Kirsty
The one I face on a frequent basis is how other people react when they find out I’m vegetarian. I don’t like the way some people assume my vegetarianism hinders the way I live life. I have come across people who thought being a vegetarian made me either unhealthy, underweight or anorexic, mentally or physically disadvantaged, or even close to dying. It would be nice to not have to prove these people wrong. And I’m not dead yet.
Zoe
Just make sure you check what you buy (ingredients) and it’s simple.
Amber
There are lots of things that have animal products in them that you can’t tell. Like chips have milk in them and jellies have gelatin. You have to read the label.
Where are the best places to buy vegetarian food in Christchurch?
LunchKirsty
Q-mart. (353 Riccarton Road, opposite Bush Inn Centre)
Zoe
Anywhere— just your average supermarket or shop (that happens to have loads of sweets and chocolate).
Amber
Chip shops that cook in vegetable oil are great.
Why become part of the young vegetarian group?
Kirsty
You get to meet other young people who share the same lifestyle and passions as you do, you learn that you are not alone as a vegetarian or vegan, and you get to cook and eat lots of yummy things!
Zoe
It’s fun, there’s good food (which always includes dessert so what more persuasion do you need?)
Amber
It’s given me lots of new ideas for food and meeting other new people who are also vegetarian.
Can you recommend any library resources for vegetarians?
Kirsty
At the Upper Riccarton Library in the Young Adult area there is a whole shelf filled with vegetarian and vegan recipe books. See vegetarian cookery in the library catalogue.
Zoe
Just search the web on google and you’ll find anything you need, better than driving down to a library.
Amber
Meals without meat by Alison Holst.
What’s your favourite vegetarian meal?— share the recipe with us...
Kirsty
It’s not exactly a meal, but I present...

Vegan fudge!
500g icing sugar
1/2 tsp salt
1 tsp vanilla
1/2 cup cocoa
3 TB milk (or soya milk for vegan fudge, the resulting taste is no different)
3/4 cup margarine (160g)

Melt margarine in a pot. Add the salt and vanilla. Add the sifted icing sugar, cocoa and milk. Stir quickly over a low heat so that it is all mixed together. Remove from heat as soon as mixed. Pour into a non-stick or lightly greased pan and cook. Don’t over cook, though, as fudge will become gritty, or in extreme cases, black. For variation chopped nuts can be added.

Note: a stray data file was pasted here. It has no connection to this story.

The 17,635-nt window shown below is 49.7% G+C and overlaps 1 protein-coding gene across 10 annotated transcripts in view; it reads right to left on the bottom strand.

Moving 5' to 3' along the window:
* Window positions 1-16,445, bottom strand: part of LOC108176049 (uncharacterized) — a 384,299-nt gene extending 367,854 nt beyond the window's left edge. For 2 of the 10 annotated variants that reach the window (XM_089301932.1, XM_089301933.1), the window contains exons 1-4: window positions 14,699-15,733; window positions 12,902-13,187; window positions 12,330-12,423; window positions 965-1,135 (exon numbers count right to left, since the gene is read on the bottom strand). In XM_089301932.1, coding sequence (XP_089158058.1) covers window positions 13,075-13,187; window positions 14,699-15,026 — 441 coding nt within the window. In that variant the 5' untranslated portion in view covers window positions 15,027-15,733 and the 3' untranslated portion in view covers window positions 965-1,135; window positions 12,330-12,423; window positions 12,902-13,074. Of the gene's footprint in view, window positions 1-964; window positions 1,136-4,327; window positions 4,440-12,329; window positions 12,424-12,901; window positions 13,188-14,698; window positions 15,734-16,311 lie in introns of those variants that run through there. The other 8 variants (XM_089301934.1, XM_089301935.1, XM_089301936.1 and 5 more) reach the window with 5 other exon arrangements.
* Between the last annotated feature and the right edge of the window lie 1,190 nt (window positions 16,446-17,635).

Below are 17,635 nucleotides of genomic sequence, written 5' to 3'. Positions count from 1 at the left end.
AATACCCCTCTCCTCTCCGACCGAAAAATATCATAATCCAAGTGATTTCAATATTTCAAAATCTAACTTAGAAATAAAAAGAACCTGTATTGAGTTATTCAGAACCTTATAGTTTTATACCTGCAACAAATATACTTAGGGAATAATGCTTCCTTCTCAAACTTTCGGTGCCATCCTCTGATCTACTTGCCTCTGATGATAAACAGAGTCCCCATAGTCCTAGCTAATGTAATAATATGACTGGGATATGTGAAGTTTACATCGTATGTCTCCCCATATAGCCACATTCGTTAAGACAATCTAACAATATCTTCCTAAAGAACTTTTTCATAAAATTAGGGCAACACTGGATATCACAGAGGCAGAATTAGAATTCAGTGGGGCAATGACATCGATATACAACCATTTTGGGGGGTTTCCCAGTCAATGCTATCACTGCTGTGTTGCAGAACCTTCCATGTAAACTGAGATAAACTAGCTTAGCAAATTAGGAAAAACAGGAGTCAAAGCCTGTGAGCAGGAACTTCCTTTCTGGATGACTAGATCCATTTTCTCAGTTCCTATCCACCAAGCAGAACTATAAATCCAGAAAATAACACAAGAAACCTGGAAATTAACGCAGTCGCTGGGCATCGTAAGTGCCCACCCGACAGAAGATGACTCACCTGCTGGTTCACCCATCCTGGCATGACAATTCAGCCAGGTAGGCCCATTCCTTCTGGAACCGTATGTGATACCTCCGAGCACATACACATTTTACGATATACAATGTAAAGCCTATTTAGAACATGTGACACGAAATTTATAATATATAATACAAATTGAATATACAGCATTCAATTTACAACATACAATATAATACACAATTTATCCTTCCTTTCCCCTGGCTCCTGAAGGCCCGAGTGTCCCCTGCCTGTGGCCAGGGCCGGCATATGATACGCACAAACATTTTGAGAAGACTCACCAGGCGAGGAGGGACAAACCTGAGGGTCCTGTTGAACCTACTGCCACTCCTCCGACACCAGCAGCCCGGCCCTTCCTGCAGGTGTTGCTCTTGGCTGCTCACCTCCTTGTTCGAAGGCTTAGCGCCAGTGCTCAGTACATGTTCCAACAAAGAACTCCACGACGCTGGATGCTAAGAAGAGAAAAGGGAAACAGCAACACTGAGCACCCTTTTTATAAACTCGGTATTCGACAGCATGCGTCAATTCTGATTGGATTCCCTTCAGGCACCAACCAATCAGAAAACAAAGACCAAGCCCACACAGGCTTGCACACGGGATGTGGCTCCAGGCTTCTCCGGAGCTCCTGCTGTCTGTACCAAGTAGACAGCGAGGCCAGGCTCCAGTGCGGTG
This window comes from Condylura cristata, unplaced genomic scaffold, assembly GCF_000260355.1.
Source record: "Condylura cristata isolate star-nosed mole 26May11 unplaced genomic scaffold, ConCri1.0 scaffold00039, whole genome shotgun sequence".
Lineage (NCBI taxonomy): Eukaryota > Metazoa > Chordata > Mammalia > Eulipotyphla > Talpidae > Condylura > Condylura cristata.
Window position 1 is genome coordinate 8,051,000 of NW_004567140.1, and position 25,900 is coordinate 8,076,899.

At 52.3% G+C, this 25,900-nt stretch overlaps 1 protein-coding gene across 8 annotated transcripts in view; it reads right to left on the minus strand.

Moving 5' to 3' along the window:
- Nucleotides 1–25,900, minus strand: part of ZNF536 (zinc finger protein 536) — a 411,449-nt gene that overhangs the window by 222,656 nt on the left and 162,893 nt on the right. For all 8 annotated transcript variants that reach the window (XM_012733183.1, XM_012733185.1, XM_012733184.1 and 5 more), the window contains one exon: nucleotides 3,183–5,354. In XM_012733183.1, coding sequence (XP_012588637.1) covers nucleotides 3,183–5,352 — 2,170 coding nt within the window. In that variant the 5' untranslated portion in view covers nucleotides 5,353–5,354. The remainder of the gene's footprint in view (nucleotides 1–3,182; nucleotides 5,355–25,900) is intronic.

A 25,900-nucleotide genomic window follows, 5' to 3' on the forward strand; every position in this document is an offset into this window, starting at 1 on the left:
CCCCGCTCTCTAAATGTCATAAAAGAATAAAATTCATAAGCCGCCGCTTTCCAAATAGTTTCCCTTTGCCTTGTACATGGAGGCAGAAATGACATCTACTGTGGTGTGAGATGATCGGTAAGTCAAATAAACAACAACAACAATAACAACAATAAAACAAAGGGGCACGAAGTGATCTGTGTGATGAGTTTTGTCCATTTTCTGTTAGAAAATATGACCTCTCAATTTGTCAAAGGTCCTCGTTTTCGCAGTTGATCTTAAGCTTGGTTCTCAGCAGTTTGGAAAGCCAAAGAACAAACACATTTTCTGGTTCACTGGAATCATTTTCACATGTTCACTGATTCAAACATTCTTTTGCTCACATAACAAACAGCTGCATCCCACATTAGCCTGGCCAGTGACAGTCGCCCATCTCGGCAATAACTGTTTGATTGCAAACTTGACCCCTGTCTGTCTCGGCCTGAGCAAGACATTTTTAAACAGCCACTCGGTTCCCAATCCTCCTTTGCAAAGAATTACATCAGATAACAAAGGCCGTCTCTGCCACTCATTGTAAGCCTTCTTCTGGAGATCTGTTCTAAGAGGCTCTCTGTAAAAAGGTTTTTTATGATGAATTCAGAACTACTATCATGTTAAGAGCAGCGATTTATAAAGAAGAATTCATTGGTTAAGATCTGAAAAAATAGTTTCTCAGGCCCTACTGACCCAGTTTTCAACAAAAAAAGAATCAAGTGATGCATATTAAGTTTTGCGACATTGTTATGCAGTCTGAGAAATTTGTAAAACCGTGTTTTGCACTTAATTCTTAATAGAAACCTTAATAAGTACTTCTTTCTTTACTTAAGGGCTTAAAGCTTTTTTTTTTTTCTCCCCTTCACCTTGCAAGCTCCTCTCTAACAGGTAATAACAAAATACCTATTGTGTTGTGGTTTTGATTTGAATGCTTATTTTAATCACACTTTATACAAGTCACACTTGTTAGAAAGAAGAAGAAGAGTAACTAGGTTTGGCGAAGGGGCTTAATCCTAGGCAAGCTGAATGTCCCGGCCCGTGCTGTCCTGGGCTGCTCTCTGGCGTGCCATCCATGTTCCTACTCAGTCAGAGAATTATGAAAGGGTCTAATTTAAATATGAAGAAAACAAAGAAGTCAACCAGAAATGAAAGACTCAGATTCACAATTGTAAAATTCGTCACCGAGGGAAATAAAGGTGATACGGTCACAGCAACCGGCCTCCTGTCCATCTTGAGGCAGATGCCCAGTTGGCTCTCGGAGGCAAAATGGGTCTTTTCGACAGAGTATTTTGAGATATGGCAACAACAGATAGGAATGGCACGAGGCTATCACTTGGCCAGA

Zoe
Spaghetti’s the simplest of my favorites that’s not dessert (not the yucky canned type, proper spaghetti) with proper sauce made then fresh with herbs and stuff. It only takes 25 mins so you can make it like three times a week if you want, it’s great. Don’t know the recipe, don’t use one, just know how. You can change the ingredients (in the sauce) easily to make it yummier or adapt to what you have in the house.
What advice would you give someone who’s thinking about becoming a vegetarian?
Kirsty
Don’t let what other people think affect you. Find other vegetarians, vegans or wannabes who, like you, have chosen to try and make a different for the billions of animals facing cruelty, abuse and violent deaths. If you ever have any doubts while becoming a vegetarian, just think of the reason you went vegetarian. Maybe think of the animals and why you are doing this for them.
Zoe
Every time you’re thinking about eating meat just think of a pet or a friend’s pet and imagine it’s them because it might as well be, you’re still eating the dead flesh of an animal. Oh, and don’t try and make hardout fancy veggie foods and soups (I don’t think soups should qualify as food they’re just some random stuff with water like orange juice- part water, part other stuff but that’s just my thought) just make some of your normal food without the meat e.g. if you usually put ham or tuna in your macaroni cheese or something like that just leave it out or swap it for one of the loads of other things that are veggie and taste almost exactly the same.
Amber
Just go for it. It makes you feel much better about who you are.

October 2007, updated Feb 2010